Merging of the Federal Circuit Court and Family Court

Merging of the Federal Circuit Court and Family Court
11 Jul

Merging of the Federal Circuit Court and Family Court

On 30 May 2018 the Government proposed to restructure the existing structure of the Federal Court of Australia. This will have the effect of merging the Federal Circuit and Family Court of Australia (FCFCA) as of 1 January 2019. Resulting from this merge, a new Family Law Appeal Division will be created to specifically hear appeals from family matters of the new court structure. The new structure intends to create a uniform structure for dealing with family law matters.

How does this affect you?

Although the exact legislative nature and effect of the proposed re-structuring is unknown, the preliminary Government announcements have indicated the new FCFCA will have three distinct benefits to the parties: –

  1. Uniform rules and forms;
  2. A new appeal division for family law matters; and
  3. Single lineated court structure.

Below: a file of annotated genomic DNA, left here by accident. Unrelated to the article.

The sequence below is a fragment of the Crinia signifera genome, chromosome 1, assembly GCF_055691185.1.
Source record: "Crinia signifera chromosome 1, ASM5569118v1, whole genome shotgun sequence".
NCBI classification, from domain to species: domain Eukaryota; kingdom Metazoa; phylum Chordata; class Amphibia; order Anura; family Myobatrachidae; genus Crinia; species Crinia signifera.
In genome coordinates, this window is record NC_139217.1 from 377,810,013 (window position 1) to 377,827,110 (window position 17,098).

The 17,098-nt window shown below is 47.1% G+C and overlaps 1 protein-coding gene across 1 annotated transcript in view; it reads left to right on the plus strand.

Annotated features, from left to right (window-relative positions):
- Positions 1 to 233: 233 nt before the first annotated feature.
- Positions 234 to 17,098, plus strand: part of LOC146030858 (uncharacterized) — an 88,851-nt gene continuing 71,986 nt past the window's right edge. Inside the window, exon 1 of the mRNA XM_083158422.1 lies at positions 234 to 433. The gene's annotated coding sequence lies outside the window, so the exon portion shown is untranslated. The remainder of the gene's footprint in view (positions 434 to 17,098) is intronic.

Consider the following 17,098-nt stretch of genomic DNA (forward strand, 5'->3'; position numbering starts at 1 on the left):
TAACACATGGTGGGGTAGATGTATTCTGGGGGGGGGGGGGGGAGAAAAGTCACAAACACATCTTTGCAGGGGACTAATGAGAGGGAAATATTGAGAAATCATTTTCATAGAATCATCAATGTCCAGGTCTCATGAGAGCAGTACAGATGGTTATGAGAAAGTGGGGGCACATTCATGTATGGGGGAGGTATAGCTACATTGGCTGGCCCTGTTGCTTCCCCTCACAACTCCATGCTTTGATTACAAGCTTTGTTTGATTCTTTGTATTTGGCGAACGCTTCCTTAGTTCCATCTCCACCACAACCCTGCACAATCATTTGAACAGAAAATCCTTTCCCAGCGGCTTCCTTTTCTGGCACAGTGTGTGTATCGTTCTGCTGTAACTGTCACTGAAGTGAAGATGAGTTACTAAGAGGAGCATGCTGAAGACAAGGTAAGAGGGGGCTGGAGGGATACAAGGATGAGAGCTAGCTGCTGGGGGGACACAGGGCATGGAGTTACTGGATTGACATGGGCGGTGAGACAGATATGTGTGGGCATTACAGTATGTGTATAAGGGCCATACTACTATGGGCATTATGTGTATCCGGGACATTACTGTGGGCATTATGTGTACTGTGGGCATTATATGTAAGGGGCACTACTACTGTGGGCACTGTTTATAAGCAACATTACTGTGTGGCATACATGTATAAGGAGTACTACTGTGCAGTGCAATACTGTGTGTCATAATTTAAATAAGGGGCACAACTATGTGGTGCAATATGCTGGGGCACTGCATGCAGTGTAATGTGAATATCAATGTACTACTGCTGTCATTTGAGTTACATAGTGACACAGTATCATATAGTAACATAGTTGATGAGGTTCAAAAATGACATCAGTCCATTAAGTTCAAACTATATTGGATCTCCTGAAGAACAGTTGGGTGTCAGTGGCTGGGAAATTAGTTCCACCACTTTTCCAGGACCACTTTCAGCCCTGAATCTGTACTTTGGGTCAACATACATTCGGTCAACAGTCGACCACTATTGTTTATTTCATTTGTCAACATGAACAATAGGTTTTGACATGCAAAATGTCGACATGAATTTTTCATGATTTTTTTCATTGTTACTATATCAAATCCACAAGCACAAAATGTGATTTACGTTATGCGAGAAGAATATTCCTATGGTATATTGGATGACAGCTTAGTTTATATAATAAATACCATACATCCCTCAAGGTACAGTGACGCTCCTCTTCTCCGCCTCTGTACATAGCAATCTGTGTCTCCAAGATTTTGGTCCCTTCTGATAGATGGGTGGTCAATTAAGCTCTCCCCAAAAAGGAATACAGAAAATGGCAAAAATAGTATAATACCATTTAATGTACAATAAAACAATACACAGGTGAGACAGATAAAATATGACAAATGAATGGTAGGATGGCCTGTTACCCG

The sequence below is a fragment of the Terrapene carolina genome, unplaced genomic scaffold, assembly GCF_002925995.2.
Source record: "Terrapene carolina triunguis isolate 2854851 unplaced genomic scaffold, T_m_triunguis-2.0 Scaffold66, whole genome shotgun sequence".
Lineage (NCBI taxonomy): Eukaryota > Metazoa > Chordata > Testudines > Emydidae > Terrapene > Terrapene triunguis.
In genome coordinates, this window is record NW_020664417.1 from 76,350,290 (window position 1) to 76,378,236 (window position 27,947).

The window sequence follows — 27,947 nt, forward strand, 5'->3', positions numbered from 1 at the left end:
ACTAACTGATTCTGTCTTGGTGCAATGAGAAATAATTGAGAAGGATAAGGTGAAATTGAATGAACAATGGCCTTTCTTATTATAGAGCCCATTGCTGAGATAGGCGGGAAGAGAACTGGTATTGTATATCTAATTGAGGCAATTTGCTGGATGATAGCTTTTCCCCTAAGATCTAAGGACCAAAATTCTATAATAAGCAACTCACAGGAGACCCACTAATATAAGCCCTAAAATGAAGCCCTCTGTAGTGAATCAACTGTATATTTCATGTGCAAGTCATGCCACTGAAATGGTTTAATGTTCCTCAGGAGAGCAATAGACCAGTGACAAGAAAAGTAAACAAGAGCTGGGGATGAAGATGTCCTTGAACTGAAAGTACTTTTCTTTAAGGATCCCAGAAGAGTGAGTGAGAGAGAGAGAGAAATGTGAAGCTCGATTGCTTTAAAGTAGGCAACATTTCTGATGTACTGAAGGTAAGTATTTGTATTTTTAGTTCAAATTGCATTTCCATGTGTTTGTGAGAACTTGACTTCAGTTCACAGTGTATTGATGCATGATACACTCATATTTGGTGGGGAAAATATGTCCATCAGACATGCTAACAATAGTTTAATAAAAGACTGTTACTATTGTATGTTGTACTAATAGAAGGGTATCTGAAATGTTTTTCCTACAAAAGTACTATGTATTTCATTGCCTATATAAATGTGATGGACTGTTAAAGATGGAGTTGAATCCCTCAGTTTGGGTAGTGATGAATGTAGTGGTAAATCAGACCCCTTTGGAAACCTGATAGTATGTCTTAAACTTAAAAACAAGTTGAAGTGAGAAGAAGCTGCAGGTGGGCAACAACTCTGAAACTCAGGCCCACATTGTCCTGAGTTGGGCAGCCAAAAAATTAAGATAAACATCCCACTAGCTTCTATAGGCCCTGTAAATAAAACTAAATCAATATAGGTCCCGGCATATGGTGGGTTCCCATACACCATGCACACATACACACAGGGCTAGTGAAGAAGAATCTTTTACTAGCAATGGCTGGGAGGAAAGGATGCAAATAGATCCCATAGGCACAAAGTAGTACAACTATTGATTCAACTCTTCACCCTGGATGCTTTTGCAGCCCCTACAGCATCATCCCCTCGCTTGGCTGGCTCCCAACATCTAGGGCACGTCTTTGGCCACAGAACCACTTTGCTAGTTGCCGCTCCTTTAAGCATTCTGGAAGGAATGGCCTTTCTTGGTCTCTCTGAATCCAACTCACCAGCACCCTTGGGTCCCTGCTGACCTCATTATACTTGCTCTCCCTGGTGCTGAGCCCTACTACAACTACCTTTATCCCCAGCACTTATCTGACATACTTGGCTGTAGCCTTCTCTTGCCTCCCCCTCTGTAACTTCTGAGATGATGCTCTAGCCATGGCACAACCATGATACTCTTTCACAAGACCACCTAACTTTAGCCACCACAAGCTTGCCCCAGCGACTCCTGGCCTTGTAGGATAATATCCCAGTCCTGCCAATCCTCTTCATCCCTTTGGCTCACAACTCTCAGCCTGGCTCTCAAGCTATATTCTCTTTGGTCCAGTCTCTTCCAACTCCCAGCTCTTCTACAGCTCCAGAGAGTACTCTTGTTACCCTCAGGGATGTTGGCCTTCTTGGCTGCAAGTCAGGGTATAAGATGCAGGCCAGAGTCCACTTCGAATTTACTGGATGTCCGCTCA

In regard to the first benefit, the implementation of uniform rules and forms drastically improves the current regime. In creating a single point entry to court proceedings, the parties will have their matter in one jurisdiction, allowing for persons to navigate the system more easily, and, ensure documents/forms are filed in accordance with one set of rules.

Additionally, the creation of a new family appeal division will allow parties to easily dispute a sentence. Under the current regime, there has been a significant backlog of matters in the court, meaning parties are required to wait for extended periods of time before their matters are heard before court. The new proposals intend to reduce this backlog of matters, allowing parties to finalise matters effectively, and, seek to appeal orders quickly.

The final benefit to the parties simply comes from the intended structure of the new FCFCA. As court litigation between parties often falls within a significantly confusing and difficult time in the person’s life, this confusion is not assisted by party matters spanning different courts in multiple jurisdiction. To alleviate this confusion, the proposed structure provides a distinct structure encompassing all matters regardless of jurisdiction.

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